Deaths (%)
165,095
Recovered
0
Recovered (24h)
88.5%
Recovered (%)
14,964
Active
8.0%
Active (%)

Athens is often considered as an one-day stop-over, before starting island hopping; however, while summers in Athens can be a nightmare due to the combination of high temperatures, air pollution and severe lack of greenery, it is still worth a few days on its own. Balancing between European elegance and Balkan temperament, the Greek capital reveals its true self through lazy walks among ancient ruins, people watching during a typical Athenian half-day-long coffee and endless bar hopping until dawn.

The first pre-historic settlements were constructed in 3000 BC around the hill of Acropolis. According to legend the King of Athens, Theseus, unified the ten tribes of early Athens into one kingdom in around 1230 BC. This process of synoikismos – bringing together in one home – created the largest and wealthiest state on the Greek mainland, but it also created a larger class of people excluded from political life by the nobility.

By the 7th century BCE, social unrest had become widespread, and the Areopagus appointed Draco to draft a strict new law code (hence “draconian”). When this failed, they appointed Solon, with a mandate to create a new constitution (594). This was the great beginning of a new social revolution, which was the result of the democracy under Clisthenes (508).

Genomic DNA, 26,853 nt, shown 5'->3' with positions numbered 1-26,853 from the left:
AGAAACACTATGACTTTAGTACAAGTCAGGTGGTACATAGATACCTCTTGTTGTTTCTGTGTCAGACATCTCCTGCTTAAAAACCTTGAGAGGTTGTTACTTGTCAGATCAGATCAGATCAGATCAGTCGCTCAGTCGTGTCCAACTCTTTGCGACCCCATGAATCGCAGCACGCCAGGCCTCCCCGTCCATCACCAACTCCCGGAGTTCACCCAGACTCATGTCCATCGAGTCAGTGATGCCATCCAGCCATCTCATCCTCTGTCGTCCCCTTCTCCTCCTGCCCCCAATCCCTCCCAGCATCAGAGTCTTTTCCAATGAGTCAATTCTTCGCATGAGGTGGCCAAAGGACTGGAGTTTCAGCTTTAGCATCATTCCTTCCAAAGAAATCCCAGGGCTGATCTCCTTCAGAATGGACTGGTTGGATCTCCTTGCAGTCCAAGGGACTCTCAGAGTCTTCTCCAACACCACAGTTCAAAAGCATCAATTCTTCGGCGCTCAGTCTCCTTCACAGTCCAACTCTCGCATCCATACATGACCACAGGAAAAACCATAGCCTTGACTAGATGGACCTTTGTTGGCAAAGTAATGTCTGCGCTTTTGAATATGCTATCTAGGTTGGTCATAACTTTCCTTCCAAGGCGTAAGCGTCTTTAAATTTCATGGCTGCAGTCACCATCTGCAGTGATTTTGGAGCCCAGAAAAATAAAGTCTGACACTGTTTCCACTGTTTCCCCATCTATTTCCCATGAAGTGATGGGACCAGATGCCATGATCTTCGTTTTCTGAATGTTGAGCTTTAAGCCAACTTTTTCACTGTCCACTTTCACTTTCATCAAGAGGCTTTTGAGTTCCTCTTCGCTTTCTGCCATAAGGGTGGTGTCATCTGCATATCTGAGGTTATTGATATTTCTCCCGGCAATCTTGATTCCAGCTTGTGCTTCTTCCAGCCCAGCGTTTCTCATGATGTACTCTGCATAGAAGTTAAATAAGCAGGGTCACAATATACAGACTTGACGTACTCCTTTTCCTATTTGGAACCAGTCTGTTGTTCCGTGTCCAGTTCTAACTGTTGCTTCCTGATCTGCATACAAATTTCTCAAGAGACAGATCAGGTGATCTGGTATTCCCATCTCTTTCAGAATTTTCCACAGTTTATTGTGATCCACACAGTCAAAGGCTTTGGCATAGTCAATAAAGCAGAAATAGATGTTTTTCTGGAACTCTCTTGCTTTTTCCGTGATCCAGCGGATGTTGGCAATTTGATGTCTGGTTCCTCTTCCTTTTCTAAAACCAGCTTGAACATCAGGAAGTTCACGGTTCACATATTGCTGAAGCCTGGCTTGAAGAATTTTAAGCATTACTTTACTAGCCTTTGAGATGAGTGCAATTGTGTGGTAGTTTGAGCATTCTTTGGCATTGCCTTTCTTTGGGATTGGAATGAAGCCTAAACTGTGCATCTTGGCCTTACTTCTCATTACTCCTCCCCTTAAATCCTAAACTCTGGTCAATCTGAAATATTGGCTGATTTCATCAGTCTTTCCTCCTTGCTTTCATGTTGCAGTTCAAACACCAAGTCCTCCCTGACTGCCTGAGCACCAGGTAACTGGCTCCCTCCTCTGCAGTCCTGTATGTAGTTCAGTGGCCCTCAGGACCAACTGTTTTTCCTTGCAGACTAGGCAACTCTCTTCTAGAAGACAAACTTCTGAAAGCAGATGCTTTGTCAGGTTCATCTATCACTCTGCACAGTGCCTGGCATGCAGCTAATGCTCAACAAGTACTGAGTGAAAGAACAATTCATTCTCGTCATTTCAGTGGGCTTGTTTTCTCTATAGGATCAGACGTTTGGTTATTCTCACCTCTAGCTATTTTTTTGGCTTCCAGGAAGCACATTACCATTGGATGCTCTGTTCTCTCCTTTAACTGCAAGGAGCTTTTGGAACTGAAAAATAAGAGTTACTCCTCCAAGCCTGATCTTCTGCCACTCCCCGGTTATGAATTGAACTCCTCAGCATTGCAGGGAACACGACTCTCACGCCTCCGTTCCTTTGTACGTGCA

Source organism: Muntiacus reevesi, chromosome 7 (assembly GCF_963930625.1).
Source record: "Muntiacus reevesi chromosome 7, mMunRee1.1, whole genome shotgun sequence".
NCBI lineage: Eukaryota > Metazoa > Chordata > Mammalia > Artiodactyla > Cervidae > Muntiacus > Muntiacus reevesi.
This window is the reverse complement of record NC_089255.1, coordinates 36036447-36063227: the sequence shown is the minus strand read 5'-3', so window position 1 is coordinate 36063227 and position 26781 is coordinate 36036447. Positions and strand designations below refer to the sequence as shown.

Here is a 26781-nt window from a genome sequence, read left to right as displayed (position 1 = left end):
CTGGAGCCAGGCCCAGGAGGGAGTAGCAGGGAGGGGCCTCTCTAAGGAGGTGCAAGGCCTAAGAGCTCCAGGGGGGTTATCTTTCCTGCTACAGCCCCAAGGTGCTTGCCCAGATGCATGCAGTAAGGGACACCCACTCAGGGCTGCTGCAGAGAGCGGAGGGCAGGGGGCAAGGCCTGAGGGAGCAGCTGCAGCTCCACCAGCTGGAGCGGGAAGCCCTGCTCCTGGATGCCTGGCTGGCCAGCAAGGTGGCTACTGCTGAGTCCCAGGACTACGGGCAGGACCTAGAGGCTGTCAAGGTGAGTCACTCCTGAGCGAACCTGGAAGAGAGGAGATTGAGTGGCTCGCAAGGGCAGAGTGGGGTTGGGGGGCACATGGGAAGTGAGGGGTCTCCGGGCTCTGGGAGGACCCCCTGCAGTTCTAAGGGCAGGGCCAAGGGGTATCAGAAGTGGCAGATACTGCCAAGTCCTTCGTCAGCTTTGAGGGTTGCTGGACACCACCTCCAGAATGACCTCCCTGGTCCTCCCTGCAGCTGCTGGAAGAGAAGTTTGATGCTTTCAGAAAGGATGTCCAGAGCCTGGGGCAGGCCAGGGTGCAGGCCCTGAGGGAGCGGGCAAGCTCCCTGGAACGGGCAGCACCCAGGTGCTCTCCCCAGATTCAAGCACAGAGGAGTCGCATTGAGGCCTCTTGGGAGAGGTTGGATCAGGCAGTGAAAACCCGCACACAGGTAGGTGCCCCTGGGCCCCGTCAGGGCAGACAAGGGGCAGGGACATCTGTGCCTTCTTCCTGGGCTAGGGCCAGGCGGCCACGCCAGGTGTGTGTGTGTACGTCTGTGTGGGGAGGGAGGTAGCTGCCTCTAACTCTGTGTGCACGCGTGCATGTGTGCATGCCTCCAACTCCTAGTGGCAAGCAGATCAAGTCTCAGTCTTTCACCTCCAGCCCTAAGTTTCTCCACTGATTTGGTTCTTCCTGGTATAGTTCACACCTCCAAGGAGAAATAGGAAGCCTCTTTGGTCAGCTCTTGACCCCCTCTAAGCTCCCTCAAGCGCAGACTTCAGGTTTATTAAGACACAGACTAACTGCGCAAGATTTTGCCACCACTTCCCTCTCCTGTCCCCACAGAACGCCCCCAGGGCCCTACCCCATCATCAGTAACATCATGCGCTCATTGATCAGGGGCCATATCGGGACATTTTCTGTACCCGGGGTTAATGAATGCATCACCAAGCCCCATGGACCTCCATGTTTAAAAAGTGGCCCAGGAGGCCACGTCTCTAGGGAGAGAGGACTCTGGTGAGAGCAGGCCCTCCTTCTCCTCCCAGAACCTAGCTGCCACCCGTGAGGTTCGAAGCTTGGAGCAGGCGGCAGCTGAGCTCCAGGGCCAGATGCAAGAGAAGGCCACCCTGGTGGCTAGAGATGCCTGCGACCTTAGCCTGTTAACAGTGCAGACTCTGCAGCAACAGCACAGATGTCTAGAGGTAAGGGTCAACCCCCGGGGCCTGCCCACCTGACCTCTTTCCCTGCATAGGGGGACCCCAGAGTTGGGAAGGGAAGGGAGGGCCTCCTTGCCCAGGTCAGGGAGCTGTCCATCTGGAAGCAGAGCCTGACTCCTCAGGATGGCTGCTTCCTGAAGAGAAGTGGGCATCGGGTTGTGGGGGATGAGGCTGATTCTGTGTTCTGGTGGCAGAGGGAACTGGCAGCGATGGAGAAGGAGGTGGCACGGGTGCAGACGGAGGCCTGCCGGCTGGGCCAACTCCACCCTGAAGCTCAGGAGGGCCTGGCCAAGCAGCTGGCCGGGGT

In the 5th century BCE, Athens reached the peak of its fame. It was the most powerful Greek city-state, and the center of Greek cultural life, hosting perhaps the greatest cultural advances in all of human history. Fields of study like science, philosophy, history, and medicine were developed for the first time by Athenian scholars in this period, known as Athens’ “golden age”.

Later on, Athens became part of the Macedonian empire under Alexander, and still later part of the Roman empire. While it was no longer politically significant, its intellectual reputation gave it a special status until, in the year 529, Emperor Justinian ordered Athens’ academies to be closed, and the empire’s intellectual center moved to Constantinople.

Athens was thriving and prosperous during the Crusades, actually benefiting from the Italian trade during this period, however this fruitful period was short-lived, as Greece suffered badly under the Ottoman Empire, only to recover in the 19th century as the capital of independent Greece. In modern times, the Athens urban area has grown to a population of 3 million. Athens has turned into a large and bustling city, but as a result it also suffers from congestion, pollution, and poverty.

Modern Olympic Games

Athens hosted the 2004 Summer Olympic Games. While most of the sporting venues were outside of the city – in various locations throughout Attica- the entire urban area of Athens underwent major lasting changes that have improved the quality of life for visitors and residents alike. Aside from the excellent transportation infrastructure that was completed in time for the 2004 Olympics (from new freeways to light rail systems), the city’s historic center underwent serious renovation. Most notable among the city’s facelift projects are the Unification of Archaeological Sites (which connects the city’s classical-era ruins and monuments to each other through a network of friendly pedestrianized streets) and the restoration of the picturesque neoclassical Thissio and Pláka districts.